Italy’s media mogul Prime Minister Silvio Berlusconi is facing fresh conflict of interest accusations following reports that he berated leading industrialists for advertising on pubcaster RAI — rival to his own Mediaset TV empire.
“I don’t know how you accept having your adverts placed during programs that only spread panic and mistrust,” Berlusconi was reported as saying in a reference to RAI’s coverage of the current unrest over his government’s education reforms.
There were further protests when the center-left La Repubblica newspaper reported that Berlusconi had, at the same meeting, defended the decision of some TV viewers to evade the obligatory RAI TV license fee.
Sen. Luigi Zanda of the rival center-left Democratic Party said, “This amounts to a serious conflict of interest.” He added that he would lodge an official complaint with the Antitrust Authority.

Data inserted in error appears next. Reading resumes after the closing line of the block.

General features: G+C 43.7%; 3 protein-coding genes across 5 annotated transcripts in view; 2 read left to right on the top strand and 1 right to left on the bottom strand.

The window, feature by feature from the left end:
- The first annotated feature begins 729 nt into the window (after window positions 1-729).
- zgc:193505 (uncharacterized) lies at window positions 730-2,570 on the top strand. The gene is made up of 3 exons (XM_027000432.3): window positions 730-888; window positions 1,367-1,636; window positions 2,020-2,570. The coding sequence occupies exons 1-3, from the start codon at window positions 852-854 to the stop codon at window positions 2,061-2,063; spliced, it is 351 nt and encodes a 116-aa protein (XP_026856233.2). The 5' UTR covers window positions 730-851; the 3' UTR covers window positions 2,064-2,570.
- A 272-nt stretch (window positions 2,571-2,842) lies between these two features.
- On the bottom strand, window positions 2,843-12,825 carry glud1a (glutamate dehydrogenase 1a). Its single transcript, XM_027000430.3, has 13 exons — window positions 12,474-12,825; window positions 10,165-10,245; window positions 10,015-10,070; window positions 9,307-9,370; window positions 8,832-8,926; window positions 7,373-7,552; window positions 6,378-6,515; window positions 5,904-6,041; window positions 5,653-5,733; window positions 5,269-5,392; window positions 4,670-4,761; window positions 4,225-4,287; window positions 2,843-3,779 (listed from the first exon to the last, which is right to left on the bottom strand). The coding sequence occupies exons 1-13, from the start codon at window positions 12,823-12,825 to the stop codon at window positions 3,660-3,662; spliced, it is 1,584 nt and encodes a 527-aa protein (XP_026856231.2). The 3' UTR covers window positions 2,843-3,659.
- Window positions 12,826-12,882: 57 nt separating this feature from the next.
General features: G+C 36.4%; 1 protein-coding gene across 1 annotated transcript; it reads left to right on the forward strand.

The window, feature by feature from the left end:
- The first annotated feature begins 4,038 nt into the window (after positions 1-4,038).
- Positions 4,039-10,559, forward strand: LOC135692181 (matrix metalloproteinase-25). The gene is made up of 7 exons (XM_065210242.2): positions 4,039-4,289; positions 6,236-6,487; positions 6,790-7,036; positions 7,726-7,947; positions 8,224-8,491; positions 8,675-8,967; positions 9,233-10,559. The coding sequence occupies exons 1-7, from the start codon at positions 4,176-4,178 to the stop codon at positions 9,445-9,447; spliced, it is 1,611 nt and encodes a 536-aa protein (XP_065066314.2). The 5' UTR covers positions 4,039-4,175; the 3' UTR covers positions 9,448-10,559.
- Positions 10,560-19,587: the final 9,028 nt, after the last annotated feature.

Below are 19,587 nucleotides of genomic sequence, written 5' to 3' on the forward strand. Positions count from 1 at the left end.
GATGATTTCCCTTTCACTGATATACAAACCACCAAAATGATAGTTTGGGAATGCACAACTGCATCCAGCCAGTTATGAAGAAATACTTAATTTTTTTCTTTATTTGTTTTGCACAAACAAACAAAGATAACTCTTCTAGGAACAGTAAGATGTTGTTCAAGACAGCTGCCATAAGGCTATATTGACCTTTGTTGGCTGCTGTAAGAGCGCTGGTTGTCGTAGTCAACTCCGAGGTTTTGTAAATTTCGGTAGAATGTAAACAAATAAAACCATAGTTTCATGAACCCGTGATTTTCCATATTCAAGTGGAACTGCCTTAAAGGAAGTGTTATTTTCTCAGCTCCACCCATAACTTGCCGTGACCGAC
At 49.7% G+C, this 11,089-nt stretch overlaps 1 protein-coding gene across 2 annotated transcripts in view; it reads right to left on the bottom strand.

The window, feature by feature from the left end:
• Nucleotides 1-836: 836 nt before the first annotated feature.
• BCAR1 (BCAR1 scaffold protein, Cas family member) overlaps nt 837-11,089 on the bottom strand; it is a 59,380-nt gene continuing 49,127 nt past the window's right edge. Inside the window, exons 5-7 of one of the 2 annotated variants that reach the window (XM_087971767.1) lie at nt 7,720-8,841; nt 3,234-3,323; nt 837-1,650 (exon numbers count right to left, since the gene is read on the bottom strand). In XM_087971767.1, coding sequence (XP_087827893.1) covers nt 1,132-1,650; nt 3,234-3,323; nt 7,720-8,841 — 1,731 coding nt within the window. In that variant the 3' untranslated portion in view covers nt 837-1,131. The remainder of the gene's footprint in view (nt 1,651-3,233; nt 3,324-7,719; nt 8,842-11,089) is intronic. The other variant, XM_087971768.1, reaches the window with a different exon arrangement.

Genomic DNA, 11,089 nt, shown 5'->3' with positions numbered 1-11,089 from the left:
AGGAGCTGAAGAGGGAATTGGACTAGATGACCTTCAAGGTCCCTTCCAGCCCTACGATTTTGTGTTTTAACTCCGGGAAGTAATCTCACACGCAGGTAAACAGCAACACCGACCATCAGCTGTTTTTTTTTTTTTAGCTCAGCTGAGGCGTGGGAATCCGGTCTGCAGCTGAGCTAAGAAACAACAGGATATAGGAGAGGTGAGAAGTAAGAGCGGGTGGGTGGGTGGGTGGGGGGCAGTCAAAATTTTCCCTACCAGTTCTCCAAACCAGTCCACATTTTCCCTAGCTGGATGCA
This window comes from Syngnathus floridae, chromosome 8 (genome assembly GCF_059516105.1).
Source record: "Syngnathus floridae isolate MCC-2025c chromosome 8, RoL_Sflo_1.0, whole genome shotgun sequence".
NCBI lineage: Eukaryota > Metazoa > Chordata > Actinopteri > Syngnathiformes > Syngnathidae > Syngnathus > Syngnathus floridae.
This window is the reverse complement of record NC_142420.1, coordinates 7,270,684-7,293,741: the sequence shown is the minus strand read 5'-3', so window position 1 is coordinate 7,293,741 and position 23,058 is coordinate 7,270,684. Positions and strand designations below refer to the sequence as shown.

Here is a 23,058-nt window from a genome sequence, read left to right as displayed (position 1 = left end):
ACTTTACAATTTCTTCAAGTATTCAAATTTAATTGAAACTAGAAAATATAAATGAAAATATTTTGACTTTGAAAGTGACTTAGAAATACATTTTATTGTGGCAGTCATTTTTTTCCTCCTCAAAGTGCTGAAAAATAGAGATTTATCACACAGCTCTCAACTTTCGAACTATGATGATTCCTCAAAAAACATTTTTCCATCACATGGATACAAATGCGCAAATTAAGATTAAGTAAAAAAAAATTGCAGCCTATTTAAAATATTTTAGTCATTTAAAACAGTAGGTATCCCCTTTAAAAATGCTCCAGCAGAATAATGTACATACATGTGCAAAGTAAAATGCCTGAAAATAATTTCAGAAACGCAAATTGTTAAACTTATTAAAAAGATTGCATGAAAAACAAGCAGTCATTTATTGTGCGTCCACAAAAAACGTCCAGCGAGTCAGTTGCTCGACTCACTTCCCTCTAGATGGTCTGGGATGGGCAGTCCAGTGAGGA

Carlo Verna, head of the RAI journalists union, said the prime minister was guilty of “a shameful and irresponsible” attempt to worsen the pubcaster’s financial problems.
Defending Berlusconi, Sen. Maurizio Gasparri of the prime minister’s ruling PDL party said the spat was created to discredit Berlusconi, and he accused Verna of “keeping quiet about the activities of the Stalinists” working at RAI.
Berlusconi hasn’t commented — and he’s not likely to.
The Mediaset topper, who dominates Italy through his control of both chambers of parliament, in addition to his broadcast and publishing businesses, is on record as saying that he doesn’t think conflict of interest is an issue for ordinary Italians.